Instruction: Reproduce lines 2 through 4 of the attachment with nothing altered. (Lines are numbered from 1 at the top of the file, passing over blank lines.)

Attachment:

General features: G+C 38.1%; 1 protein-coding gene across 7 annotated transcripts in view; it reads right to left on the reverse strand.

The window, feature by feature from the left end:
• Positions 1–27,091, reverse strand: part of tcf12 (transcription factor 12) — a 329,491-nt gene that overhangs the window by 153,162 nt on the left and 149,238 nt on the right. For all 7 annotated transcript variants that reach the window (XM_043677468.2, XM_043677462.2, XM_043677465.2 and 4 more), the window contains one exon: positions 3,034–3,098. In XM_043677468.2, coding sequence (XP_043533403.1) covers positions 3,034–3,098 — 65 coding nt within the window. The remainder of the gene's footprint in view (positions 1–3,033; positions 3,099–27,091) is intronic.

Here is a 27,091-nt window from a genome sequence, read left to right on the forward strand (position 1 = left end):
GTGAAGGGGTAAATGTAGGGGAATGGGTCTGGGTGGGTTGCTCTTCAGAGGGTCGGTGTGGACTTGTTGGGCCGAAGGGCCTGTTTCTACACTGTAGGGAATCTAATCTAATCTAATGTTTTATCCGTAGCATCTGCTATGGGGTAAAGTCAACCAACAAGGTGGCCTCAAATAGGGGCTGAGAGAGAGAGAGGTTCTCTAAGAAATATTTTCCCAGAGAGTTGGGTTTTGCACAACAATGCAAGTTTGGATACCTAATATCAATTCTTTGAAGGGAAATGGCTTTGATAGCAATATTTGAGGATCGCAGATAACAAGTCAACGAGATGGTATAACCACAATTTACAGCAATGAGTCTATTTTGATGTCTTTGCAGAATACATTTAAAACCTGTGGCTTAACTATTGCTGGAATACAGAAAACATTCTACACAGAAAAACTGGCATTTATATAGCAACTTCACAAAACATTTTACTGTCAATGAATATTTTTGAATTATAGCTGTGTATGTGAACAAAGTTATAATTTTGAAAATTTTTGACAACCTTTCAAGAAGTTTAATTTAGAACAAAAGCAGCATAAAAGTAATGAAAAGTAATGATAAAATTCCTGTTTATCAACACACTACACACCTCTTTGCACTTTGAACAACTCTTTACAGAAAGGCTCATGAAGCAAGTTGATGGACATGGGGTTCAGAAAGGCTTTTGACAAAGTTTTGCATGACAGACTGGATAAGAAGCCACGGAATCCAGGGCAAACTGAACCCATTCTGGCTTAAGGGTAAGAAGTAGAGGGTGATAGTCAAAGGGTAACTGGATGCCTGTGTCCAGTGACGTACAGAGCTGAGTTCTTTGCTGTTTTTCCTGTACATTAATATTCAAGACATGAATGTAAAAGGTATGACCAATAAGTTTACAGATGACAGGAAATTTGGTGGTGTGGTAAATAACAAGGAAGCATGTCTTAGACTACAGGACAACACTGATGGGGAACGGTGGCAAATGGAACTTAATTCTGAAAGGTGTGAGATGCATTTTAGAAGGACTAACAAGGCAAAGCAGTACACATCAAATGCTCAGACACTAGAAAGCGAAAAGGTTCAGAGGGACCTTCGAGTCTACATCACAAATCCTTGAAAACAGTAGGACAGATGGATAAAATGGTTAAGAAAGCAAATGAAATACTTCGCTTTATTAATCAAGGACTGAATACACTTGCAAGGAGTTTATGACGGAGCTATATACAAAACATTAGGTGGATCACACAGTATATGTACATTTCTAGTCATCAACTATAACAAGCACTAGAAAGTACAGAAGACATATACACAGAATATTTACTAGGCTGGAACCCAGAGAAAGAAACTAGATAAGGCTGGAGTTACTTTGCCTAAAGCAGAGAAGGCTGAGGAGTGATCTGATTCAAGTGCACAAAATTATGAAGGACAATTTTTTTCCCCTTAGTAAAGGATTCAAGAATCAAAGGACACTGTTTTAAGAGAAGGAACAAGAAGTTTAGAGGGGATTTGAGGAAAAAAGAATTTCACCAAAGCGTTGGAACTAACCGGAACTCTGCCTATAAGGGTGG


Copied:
The window, feature by feature from the left end:
• Positions 1–27,091, reverse strand: part of tcf12 (transcription factor 12) — a 329,491-nt gene that overhangs the window by 153,162 nt on the left and 149,238 nt on the right. For all 7 annotated transcript variants that reach the window (XM_043677468.2, XM_043677462.2, XM_043677465.2 and 4 more), the window contains one exon: positions 3,034–3,098. In XM_043677468.2, coding sequence (XP_043533403.1) covers positions 3,034–3,098 — 65 coding nt within the window. The remainder of the gene's footprint in view (positions 1–3,033; positions 3,099–27,091) is intronic.

Here is a 27,091-nt window from a genome sequence, read left to right on the forward strand (position 1 = left end):